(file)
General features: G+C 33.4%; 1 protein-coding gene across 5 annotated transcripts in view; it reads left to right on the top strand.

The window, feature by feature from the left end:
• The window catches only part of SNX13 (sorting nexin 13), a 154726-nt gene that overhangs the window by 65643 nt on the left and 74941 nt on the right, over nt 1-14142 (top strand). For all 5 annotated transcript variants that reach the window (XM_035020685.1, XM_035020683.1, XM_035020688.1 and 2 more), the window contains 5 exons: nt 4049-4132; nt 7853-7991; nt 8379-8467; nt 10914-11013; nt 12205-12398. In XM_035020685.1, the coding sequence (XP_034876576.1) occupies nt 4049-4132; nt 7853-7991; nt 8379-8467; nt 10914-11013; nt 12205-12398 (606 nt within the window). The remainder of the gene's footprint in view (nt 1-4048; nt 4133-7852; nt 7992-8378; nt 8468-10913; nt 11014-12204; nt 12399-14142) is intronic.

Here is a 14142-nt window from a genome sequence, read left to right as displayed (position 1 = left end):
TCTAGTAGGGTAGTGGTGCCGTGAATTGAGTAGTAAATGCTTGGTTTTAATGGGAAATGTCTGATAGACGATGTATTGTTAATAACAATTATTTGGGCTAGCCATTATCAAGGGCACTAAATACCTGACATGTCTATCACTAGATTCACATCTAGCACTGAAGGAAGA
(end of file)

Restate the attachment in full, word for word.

General features: G+C 33.4%; 1 protein-coding gene across 5 annotated transcripts in view; it reads left to right on the top strand.

The window, feature by feature from the left end:
• The window catches only part of SNX13 (sorting nexin 13), a 154726-nt gene that overhangs the window by 65643 nt on the left and 74941 nt on the right, over nt 1-14142 (top strand). For all 5 annotated transcript variants that reach the window (XM_035020685.1, XM_035020683.1, XM_035020688.1 and 2 more), the window contains 5 exons: nt 4049-4132; nt 7853-7991; nt 8379-8467; nt 10914-11013; nt 12205-12398. In XM_035020685.1, the coding sequence (XP_034876576.1) occupies nt 4049-4132; nt 7853-7991; nt 8379-8467; nt 10914-11013; nt 12205-12398 (606 nt within the window). The remainder of the gene's footprint in view (nt 1-4048; nt 4133-7852; nt 7992-8378; nt 8468-10913; nt 11014-12204; nt 12399-14142) is intronic.

Here is a 14142-nt window from a genome sequence, read left to right as displayed (position 1 = left end):
TCTAGTAGGGTAGTGGTGCCGTGAATTGAGTAGTAAATGCTTGGTTTTAATGGGAAATGTCTGATAGACGATGTATTGTTAATAACAATTATTTGGGCTAGCCATTATCAAGGGCACTAAATACCTGACATGTCTATCACTAGATTCACATCTAGCACTGAAGGAAGA